Whiskey Tango Foxtrot

glass of whiskey

The military has its own culture. I quickly learned that like any self-respecting culture, it has its own language. Upon first hearing it, you may wonder, “Whiskey Tango Foxtrot?” Which, of course, stands for the letters “W-T-F” in the Nato Phonetic Alphabet. I found that understanding this language meant embracing acronyms. They are everywhere in the military, like the linguistic version of camouflage. After all, it was the U.S. Army that gave the world ASAP. Which is how we all know when things are due at the office.

Nato Phonetic Alphabet

Nato Phonetic Alphabet

Not every acronym is issued by the Dept. of Defense. Humor happens. All the troops I’ve “met” have made me laugh at one point or another. Like when I found out that BCG = Birth Control Glasses. These are the standard-issue eyeglasses which are considered to be so unstylish that they make the wearer attractive to no one.

I asked one of my soldiers, Col. Mike, to help me become more fluent. So he described his deployment (Nato phonetically speaking) as: Sierra Hotel which means in this case, Sh*t Hot. Then he gave me a sample paragraph. If you are very sensitive, I should warn you that “f-bombs” are dropped in combat and censored ones in the following section.

Acronyms in action

Below is a sample followed by the translation.

When I was in the AOR, I was a CA with NTM-A, CSTC-A working at the MOI in Kabul advising the ANP as part of the ANSF. We worked to establish LOCs and LOLS by building a RSC in each region and a PSP in each province. I wasn’t the HMFIC just a FNG but it didn’t take much of a SWAG to figure that TARFU! But I figured since I was already there, FIDO and do the best I can. BOHICA some things never change!

AOR– Area Of Responsibility (Afghanistan) ; CA– Combat Advisor; NTM-A – NATO Training Mission-Afghanistan; CSTC-A– Combined Security Transition Command-Afghanistan; MOI-Ministry Of Interior; ANP– Afghan National Police; ANSF– Afghan National Security Forces; LOC– Lines Of Communication; LOLS– Lines Of Logistics Support; RSC– Regional Support Center; PSP– Provincial Supply Point; HMFIC- Head Mother F—er In Charge; FNG– F—ing New Guy; SWAG– Scientific Wild A– Guess; TARFU– Things Are Really F—ed Up; FIDO– F— It, Drive On; BOHICA– Bend Over Here It Comes Again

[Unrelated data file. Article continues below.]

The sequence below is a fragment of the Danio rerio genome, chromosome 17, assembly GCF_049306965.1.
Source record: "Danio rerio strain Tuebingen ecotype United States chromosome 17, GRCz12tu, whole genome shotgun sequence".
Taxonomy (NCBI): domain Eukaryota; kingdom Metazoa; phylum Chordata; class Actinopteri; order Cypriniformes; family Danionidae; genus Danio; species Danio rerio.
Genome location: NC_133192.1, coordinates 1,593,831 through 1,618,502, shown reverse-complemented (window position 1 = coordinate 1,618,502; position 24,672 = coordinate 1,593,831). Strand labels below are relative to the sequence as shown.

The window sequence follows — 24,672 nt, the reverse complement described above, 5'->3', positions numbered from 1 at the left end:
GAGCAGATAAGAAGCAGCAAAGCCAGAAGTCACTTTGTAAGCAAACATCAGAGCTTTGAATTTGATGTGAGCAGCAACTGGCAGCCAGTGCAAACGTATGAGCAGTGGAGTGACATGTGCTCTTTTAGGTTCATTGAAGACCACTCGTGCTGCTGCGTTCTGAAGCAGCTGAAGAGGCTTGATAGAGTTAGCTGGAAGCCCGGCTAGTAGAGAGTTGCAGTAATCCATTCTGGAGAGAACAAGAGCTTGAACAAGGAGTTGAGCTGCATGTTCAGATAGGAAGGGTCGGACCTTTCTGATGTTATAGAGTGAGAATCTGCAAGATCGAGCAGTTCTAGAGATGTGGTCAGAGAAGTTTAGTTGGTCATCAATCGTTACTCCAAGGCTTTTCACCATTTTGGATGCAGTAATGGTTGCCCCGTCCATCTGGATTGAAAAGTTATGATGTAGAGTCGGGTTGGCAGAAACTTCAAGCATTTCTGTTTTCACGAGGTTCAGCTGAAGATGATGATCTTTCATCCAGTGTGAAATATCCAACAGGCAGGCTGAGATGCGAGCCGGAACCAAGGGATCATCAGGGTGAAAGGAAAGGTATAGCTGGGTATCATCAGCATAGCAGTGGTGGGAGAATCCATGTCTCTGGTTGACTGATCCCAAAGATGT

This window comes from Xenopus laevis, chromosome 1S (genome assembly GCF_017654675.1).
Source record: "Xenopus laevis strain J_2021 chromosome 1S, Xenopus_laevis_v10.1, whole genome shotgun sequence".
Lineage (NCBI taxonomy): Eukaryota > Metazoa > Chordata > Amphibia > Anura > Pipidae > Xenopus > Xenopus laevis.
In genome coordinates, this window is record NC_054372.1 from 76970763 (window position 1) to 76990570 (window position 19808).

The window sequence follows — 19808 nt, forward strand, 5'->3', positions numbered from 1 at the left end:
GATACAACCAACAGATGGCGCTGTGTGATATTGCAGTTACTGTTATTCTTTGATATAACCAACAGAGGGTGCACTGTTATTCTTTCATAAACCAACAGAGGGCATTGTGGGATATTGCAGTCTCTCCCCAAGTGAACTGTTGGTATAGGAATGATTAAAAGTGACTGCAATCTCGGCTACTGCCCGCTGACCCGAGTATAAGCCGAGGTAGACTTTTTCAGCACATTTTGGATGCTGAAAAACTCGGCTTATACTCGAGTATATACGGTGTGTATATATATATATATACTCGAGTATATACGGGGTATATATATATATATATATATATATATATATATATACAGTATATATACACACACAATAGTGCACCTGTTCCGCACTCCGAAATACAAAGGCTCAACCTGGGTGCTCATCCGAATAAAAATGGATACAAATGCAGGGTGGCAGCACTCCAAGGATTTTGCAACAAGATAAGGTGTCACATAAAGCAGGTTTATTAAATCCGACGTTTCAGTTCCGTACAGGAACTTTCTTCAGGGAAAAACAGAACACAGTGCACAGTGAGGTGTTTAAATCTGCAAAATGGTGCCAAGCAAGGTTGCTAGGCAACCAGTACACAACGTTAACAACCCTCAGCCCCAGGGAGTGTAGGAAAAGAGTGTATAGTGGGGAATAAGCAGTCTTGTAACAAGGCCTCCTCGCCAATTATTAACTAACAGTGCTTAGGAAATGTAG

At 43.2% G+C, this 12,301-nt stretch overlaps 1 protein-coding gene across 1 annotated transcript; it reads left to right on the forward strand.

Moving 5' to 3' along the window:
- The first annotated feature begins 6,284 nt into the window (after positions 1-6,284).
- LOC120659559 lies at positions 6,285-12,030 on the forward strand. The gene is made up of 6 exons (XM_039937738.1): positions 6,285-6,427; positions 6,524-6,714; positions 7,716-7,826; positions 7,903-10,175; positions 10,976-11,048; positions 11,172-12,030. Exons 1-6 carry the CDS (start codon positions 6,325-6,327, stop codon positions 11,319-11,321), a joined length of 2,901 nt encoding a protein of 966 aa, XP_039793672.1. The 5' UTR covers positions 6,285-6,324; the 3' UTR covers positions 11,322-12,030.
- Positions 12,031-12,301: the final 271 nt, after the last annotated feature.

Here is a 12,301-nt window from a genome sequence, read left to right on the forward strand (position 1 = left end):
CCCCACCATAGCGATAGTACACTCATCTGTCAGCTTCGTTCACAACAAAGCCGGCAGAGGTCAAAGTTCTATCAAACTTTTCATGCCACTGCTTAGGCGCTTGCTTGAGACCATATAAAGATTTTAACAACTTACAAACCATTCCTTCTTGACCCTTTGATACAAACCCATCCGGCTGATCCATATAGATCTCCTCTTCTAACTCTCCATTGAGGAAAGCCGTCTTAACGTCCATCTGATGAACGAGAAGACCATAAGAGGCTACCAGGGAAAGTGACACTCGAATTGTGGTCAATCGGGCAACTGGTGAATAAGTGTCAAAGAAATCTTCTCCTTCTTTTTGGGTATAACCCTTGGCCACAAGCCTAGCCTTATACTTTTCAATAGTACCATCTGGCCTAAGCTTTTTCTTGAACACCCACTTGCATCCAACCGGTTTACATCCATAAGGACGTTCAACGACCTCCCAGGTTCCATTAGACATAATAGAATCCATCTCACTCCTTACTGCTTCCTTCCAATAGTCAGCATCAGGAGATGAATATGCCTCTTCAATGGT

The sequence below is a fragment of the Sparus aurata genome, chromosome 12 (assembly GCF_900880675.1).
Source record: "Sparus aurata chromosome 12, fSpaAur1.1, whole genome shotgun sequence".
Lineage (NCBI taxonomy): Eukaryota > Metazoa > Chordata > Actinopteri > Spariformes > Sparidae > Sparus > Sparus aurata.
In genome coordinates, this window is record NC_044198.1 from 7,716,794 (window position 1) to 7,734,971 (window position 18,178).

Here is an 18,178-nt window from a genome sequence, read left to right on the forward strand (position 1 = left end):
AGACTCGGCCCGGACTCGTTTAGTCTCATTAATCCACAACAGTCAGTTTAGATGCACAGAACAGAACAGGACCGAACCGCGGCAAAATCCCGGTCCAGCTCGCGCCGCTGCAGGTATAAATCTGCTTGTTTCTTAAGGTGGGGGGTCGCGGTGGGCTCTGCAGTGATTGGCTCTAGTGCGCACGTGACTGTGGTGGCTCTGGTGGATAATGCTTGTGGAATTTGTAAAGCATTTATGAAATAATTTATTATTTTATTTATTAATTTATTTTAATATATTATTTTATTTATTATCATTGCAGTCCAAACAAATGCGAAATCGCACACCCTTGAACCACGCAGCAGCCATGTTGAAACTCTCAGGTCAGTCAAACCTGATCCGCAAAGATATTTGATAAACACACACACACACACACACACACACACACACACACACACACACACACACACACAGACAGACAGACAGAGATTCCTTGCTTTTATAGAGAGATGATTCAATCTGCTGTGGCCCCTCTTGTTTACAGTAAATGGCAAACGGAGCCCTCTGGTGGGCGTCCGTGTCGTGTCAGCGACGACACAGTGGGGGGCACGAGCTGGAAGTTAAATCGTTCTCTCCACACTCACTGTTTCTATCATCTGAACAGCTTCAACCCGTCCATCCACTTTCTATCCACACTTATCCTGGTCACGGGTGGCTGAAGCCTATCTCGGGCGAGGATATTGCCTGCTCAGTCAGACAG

For pen pals

Luckily, how troops speak is not how they write to civilian pen pals. For me, language questions have fallen into two areas. The first is their deployed addresses, which often resemble bad Scrabble hands. The other is when acronyms or terms sneak into the conversation. That’s how I learned things like DFAC = dining facility (pronounced D-FAK.) and that v/r at the end of a letter means “very respectfully.”  Below are a few of my favorites.

Soup sandwich = someone or something that is as useless or difficult as a soup sandwich.

Off Base Commander = spouse or significant other.

FM = f–ing magic. As in, “it runs on FM.” Used when the real answer is too long or difficult for the questioner to understand and would be a waste of time to explain.

As with most languages, there are dialects. I read a helpful post from my friends at Buoyed Up about some Navy terms. I was trying to find master lists for the all the branches, but only found partial ones. And quite a few slang sites. However, there is a Joint Forces dictionary you can search. Or read. But as is usually the case, it’s easier to learn when you converse with a real person.

A few words about transition

After years of saying, “roger that” when someone tells you something, is it hard to go back to saying “okay” or “I understand?” Or to switch from “Bravo Zulu” back to “well done?” Does it take effort to lose the rhythm and cadence of short direct bursts when sharing something important?  When our troops go back to being civilians, the transition is physical, emotional, mental, financial…I wondered if verbal was also on the transitional to-do list.

So I asked one of my soldiers how he felt. He had left the Army in ’03 when he was wounded and came back in ’08 when he got his medical waivers. During his time out, he had a lot to deal with. But he said one of the hardest parts was learning how to talk to civilians again. “My mouth almost got me in trouble because I was used to speaking a certain way.” I’m not sure if all troops find it as challenging. But if they do, I hope they also find civilians who can speak from the heart and say, “I’ve got your 6.” Which means, of course, “I’ve got your back.”

© Gina left the mall, 2013